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The case for more vaccine mandates

Mandates are great at one thing: increasing the ranks of the vaccinated.

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Just the vax—please!

Vaccine mandates are all the rage. This week, New York became the first US city to require vaccines for indoor dining and gym use, following similar measures in France, Germany, and Italy. US hospitals, universities, and the federal government are now asking their workers for proof of vaccination or regular Covid tests, as are companies like Google, Netflix, Facebook, and Walmart. CNN fired three staffers who came to work unvaccinated.

To public health experts, this shift is necessary—even overdue. That’s because vaccine mandates are really good at one thing: increasing the number of people who are vaccinated.

The highly transmissible delta variant is hitting unvaccinated populations hardest, sickening vaccine holdouts in wealthy countries with ample supply, and exacerbating Covid-19’s spread and death toll in countries still waiting on shots. That makes it untenable to ignore reasonable measures experts know will have an impact.

“We have evidence that a) you mandate vaccines, and then b) people get vaccinated,” says ​​Maureen Miller, an adjunct associate professor of epidemiology at Columbia’s Mailman School of Public Health. “That simple message isn’t coming across.”

Yes, there will be pushback, both knee-jerk and nuanced. In New York, mayor Bill de Blasio’s requirements take effect in September, but the plan is still light on details. What if a business fails to check its customers? What if people use counterfeit vaccine cards? What if you got a shot outside the US? Those answers will need to be ironed out.

But perfection isn’t the objective here. When France started requiring proof of vaccination for most indoor spaces, there were open questions, and 160,000 people protested. But 1 million people signed up to get a jab. “The enforcement is less of the point,” says Eva Enns, an associate professor of health policy at the University of Minnesota. “It’s about making it easier to be vaccinated than not.” —Alexandra Ossola

The backstory

  • Vax mandates by US states are legal. In 1905, the US Supreme Court upheld a smallpox vax mandate (pdf) in Massachusetts, citing the threat to public safety.
A doorman at Oasis checks a customer's vaccination card before allowing him to enter on July 29, 2021 in San Francisco, California.
Image copyright: Justin Sullivan/Getty Images

The straggle is real

Changing minds isn’t easy: A surprising number of people don’t or won’t trust science until someone they trust walks them through it. But clear mounting evidence, combined with shifting social norms, can usually do the trick. Just look at climate change.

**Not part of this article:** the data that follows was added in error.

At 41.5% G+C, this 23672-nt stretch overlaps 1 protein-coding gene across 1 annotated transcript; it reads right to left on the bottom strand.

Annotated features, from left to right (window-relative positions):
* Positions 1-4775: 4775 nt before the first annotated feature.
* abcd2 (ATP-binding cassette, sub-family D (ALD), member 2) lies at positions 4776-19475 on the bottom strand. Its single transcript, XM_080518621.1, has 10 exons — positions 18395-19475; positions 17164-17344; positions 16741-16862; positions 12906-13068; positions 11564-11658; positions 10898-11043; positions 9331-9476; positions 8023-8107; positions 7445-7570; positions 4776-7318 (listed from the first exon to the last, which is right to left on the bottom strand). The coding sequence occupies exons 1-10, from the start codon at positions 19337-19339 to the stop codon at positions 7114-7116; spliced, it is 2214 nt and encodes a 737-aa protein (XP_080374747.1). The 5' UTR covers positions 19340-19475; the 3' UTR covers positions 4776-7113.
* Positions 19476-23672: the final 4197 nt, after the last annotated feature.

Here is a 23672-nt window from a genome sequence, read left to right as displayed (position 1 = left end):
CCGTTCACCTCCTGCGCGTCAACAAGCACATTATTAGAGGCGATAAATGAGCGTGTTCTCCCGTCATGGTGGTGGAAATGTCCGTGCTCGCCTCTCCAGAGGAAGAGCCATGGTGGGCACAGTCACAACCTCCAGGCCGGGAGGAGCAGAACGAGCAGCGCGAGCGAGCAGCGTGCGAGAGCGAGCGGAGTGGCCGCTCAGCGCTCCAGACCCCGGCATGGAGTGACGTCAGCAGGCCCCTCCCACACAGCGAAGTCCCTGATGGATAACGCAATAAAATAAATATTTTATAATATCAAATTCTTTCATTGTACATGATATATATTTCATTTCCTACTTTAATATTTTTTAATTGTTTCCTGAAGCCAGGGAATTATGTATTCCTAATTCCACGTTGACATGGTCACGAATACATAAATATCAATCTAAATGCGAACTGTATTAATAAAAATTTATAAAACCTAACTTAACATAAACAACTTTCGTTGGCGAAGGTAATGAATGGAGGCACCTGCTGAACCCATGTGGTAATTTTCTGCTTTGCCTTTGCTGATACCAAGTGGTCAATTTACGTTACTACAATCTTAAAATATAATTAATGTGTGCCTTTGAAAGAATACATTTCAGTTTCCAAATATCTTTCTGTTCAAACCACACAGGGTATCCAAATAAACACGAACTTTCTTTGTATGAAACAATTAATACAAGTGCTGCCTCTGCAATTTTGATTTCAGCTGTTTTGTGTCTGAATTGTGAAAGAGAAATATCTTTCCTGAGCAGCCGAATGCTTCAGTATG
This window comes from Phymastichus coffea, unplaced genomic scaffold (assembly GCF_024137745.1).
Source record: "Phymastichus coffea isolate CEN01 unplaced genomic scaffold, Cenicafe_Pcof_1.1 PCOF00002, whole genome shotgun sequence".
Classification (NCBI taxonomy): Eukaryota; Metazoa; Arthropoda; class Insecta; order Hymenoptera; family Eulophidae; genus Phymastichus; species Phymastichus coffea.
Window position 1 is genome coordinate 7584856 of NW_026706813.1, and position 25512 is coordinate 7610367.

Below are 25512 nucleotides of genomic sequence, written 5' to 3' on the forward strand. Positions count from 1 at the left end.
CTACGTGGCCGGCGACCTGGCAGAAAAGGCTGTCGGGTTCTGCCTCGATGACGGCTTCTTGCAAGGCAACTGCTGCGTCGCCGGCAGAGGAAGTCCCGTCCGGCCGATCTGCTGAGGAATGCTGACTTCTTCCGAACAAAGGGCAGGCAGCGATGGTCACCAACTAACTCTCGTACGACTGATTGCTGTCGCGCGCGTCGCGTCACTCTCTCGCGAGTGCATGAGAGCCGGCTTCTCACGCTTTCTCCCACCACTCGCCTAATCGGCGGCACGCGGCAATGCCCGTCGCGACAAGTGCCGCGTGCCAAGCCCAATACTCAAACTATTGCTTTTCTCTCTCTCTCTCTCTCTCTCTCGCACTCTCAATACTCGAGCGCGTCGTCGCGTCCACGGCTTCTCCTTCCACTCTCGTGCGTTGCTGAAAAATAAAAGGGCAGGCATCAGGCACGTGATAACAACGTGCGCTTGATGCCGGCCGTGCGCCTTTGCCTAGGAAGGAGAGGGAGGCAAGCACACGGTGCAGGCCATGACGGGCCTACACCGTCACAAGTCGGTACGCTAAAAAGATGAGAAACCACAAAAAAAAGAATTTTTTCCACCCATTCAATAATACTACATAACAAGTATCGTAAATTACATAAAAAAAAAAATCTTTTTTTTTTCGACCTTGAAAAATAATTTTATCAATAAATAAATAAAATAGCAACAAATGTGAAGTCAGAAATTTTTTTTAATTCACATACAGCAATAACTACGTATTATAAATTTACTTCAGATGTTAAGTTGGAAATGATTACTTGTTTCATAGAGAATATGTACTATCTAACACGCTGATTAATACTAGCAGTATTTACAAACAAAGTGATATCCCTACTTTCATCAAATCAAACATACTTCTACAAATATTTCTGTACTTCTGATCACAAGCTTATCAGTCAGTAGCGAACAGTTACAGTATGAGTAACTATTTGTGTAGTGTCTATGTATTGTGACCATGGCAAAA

In 2017, a Reddit poster posed a question to former climate change deniers: What changed your mind? The biggest reason was accepting a growing body of evidence. As the vaccines’ safety and efficacy continues to be proven, we can likewise expect some vax-hesitant folks to come around naturally.

What to watch for next

  1. More mandates from locations and companies. Every new vax requirement makes it easier for the next business or locale to follow suit. Just look at Tyson. A year ago, the company was embroiled in scandal over its poor handling of Covid-19, but this week Tyson became the first meatpacker to require vaccinations for workers.
  1. A debate over privacy. Critics warn that electronic vax passes could further normalize digital surveillance, and lead to data misuse. Those fears aren’t unfounded: In Singapore, for example, data from Covid-19 tracing apps was used in criminal investigations. But it is possible to design a secure vaccine passport, and a number of groups are focused on it.
  1. Companies being OK with pissing off some customers. Business leaders who envision their companies as a force for positive change are more likely to be down with losing customers (and their dollars) for the sake of the greater good. It doesn’t hurt that companies requiring shots for customers could also attract and retain more employees looking for a safe workplace.
  1. More vaccines in more places. Where you can get a vaccine is important: In one recent poll, 46% of the “wait and see” unvaccinated said they would stop waiting if a shot was available from their personal physician. In New York, vaccines at salons and barbershops have helped with outreach and distribution, while San Francisco is launching a program to vaccinate small groups at home or in the workplace.
  1. The impact on the class divide. Employer vaccine mandates tend to cover white-collar workers and exclude low-income workers on the front lines. Walmart, for example, is only requiring vaccinations for its HQ employees. That divide risks exacerbating class-based differences in Covid-19 risk, and it kind of misses the point: Lower-income workers are generally the least likely to be vaccinated.

One other idea

“A no-fly list for unvaccinated adults is an obvious step. It will help limit the risk of transmission at destinations where unvaccinated people travel—and, by setting norms that restrict certain privileges to vaccinated people, will also help raise stagnant vaccination rates.” Juliette Kayyem, assistant secretary for homeland security under Barack Obama

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Thanks for reading! And don’t hesitate to reach out with comments, questions, or topics you want to know more about.

Best wishes for a healthy weekend,

Alexandra Ossola, membership editor (Johnson & Johnson)

Kira Bindrim, executive editor (Moderna)

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